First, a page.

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### Time Series Forecasting - Part 2 ### Single Exponential Smoothing - Excel : SAS : R

In the previous article of this series, we described basics about the time series and also enlisted the methods that can used for time series forecasting.
Let's now learn the methods one by one in details.

You HAVE TO read the following article(s) before reading this one, else it would not make much sense.

Time Series Forecasting - Part 1

### Series Decomposition

Smoothing methods are based on the principle of decomposition of the series, we decompose the series into its components : Seasonality, level, trend, etc. and then using the components we forecast.

We will discuss it in more details, while covering Triple Exponential Smoothing (Holt Winter Method).

### Single Exponential Smoothing (SES)

The method is used for a time series with NO SEASONALITY and NO TREND, such series are generally not very usual and not very interesting, but let's learn it for the sake of step wise learning.

### SES using Excel

Since the series in case, we neither have seasonality nor we have trend, the series would look something like this :

As you c find in the file, First in Sheet "Data Analysis" and "Seasonality Check", we have ploted the series to check the traces of TREND and SEASONALITY respectively. As we have found none, we performed SES in sheet "SES Calculations".

In Sheet SES calculation, monthly sales figures for 2010 Jan to 2013 Apr are given and we need to forecast for 2013 May.

In Column F, we first calculated first level/intercept value using INTERCEPT function in cell F3. Then F4 onward the above stated equation has been used to calculate the levels. Using the Levels in column F, forecast value has been calculated in column G. The ALPHA value can be iterated in cell J3 (but only between 0-1) and MAPE (Mean Absolute Percentage Error), which measures accuracy of forecast, is being calculated in cell J6.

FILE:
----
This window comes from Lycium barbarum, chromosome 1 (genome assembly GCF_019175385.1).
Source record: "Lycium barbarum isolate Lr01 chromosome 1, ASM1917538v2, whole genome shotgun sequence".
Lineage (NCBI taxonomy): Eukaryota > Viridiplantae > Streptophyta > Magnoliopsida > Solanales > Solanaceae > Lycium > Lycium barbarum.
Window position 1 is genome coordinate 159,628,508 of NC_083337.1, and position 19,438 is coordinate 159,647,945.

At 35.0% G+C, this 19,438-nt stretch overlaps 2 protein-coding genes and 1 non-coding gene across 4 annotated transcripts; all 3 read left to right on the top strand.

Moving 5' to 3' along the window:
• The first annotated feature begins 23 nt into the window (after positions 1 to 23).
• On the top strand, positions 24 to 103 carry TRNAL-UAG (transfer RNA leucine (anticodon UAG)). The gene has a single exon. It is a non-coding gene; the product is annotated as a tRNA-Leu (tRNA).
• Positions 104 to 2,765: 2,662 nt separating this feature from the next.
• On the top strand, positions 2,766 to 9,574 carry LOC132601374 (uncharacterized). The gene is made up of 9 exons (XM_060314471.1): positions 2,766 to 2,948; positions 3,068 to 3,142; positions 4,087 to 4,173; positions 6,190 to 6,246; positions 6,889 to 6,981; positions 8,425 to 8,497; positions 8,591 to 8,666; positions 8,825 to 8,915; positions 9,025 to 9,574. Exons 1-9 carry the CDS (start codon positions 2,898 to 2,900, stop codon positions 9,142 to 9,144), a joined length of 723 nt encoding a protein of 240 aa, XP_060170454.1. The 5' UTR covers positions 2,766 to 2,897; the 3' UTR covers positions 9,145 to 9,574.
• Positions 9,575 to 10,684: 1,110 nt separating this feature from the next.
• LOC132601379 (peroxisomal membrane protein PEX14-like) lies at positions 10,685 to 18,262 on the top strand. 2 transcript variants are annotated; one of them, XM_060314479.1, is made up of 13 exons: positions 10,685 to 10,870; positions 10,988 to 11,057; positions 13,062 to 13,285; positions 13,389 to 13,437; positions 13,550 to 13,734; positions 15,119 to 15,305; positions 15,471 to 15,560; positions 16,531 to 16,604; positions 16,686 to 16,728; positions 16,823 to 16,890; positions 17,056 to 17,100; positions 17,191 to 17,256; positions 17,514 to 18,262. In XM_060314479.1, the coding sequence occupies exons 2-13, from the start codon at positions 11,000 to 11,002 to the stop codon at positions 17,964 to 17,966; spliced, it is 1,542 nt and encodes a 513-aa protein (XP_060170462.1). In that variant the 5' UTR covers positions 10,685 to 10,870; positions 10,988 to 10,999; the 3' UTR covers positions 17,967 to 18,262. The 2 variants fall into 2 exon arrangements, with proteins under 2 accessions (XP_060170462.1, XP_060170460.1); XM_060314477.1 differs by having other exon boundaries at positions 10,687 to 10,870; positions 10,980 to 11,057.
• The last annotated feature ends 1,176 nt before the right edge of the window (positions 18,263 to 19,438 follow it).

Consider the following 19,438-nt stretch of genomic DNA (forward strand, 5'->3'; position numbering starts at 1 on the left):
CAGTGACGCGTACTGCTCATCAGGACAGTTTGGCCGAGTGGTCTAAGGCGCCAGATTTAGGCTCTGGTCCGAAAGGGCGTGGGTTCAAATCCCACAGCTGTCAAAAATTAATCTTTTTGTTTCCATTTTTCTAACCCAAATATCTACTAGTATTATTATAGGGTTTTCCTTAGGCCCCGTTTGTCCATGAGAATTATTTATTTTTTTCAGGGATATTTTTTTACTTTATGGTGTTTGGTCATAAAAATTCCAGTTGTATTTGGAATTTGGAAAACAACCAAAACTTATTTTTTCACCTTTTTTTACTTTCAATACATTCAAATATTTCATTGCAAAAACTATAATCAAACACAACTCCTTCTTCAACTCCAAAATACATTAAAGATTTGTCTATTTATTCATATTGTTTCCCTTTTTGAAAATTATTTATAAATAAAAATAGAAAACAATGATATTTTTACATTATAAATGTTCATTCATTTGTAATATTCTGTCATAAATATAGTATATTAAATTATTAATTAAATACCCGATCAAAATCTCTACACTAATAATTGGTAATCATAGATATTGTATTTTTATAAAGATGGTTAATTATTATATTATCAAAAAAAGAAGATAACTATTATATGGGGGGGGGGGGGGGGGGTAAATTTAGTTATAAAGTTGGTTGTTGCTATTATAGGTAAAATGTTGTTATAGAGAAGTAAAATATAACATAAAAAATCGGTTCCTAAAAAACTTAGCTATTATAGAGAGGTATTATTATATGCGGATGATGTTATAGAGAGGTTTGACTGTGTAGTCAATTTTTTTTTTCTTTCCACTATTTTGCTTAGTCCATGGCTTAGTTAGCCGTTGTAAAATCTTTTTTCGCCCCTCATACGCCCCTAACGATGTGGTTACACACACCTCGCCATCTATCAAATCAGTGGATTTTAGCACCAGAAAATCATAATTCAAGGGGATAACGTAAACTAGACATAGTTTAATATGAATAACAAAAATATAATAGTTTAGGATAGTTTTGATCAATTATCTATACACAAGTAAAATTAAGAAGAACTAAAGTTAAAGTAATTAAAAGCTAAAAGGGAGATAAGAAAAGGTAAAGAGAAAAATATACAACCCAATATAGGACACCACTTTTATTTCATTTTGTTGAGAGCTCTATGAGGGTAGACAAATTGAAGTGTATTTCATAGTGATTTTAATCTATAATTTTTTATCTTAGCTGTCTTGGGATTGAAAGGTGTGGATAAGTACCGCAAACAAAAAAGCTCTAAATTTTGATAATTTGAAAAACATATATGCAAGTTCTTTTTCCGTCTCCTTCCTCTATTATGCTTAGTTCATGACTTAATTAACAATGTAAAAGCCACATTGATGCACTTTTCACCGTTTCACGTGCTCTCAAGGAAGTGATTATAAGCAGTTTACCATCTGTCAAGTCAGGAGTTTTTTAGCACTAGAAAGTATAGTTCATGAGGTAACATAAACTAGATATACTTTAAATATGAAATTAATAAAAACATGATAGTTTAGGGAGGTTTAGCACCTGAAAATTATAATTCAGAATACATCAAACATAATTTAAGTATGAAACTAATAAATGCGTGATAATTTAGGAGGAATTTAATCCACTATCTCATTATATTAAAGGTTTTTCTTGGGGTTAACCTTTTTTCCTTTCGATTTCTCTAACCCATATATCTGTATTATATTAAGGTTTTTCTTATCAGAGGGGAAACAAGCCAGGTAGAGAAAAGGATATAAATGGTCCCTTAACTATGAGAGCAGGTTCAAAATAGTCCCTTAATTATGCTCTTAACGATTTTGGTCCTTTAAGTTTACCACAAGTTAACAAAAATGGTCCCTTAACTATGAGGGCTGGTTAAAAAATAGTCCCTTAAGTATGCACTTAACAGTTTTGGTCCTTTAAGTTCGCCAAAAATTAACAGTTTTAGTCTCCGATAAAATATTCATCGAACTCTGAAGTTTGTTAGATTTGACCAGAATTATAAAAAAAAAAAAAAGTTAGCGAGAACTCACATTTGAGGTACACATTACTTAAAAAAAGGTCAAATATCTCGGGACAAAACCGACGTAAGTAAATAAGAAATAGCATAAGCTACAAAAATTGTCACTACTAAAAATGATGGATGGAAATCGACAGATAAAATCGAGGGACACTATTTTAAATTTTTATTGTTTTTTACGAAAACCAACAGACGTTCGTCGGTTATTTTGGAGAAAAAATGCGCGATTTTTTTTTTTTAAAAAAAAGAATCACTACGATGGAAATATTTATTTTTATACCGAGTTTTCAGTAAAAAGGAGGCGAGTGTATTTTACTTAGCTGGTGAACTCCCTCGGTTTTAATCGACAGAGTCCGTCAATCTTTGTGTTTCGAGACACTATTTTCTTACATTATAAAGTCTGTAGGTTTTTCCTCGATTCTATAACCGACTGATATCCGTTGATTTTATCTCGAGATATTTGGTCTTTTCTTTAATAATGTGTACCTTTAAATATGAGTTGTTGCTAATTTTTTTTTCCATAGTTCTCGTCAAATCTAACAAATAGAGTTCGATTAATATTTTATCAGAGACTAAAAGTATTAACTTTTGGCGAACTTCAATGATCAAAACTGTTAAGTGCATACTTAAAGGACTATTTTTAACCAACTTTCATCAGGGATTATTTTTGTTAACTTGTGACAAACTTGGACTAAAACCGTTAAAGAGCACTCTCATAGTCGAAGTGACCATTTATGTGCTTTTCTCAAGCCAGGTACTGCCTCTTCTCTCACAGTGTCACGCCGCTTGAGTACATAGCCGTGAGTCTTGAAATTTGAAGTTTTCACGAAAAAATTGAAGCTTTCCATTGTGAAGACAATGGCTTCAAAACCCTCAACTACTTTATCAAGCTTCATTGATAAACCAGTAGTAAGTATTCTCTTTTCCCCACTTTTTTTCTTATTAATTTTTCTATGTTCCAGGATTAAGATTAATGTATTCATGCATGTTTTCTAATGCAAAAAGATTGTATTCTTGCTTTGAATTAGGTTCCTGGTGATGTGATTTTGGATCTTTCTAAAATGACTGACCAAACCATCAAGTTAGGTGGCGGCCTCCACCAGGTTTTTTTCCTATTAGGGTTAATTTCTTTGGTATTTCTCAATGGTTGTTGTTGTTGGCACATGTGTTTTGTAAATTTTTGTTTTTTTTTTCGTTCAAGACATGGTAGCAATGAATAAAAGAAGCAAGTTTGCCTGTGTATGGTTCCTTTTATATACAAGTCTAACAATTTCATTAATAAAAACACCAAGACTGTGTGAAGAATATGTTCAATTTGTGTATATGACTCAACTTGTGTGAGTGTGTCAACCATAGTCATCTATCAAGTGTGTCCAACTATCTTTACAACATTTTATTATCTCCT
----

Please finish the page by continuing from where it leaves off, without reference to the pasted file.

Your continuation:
### SES using SAS

Download the csv file for using in SAS and R codes : SES sales.csv

/* -----------   Import the file ----------------------- */

Proc import datafile = "G:\AA\Time Series\SES sales.csv"
out = sales dbms = csv replace;  Run;

/* -----------   Let's now use proc forecast ----------------------- */

Proc Forecst
DATA = sales
METHOD = EXPO        /*  for SES*/
TREND=1                      /* fit a linear trend model for SES */
INTERVAL= month       /* frequency of input time series*/
WEIGHT=(0.1)              /* # specify alpha  VALUE between  0 to 1 */
LEAD=1                         /* #number of forecast periods*/
OUT = pred_results        /* In this output dataset, we get forecasted values*/
OUTFULL
OUTRESID
OUTEST = model_stats;   /* # goodness of fit measures, MAPE is most important*/
VAR Sales;
Run;

Run the code and check the results.

### SES using R

setwd("G:\\AA\\Time Series")

# let's make the series a time series compatible to R
ts = ts(data\$Sales, start=c(2010, 1), end=c(2013,4), frequency=12)

fit = stl(ts, s.window="period")
plot(fit)

# we need to install and use the package forecast
install.packages("forecast")
library(forecast)

# let's now learn plotting classical seasonality plot
seasonplot(ts)

# In these plots, we see if the series move together or not. If they do, they are seasonal, well in our case, definitely there is no seasonality.

# now let use SES to forecast
fit_1 = HoltWinters(ts, beta=FALSE, gamma=FALSE)

plot(forecast(fit_1, 1))

# and it is done !

In the subsequent articles of the series, we would cover other forecasting techniques enlisted in the first article of the series, till then ...

Enjoy reading our other articles and stay tuned with us.

Kindly do provide your feedback in the 'Comments' Section and share as much as possible.

The article has been written by Suyash Nigam with Rajat Agarwal as a co-author.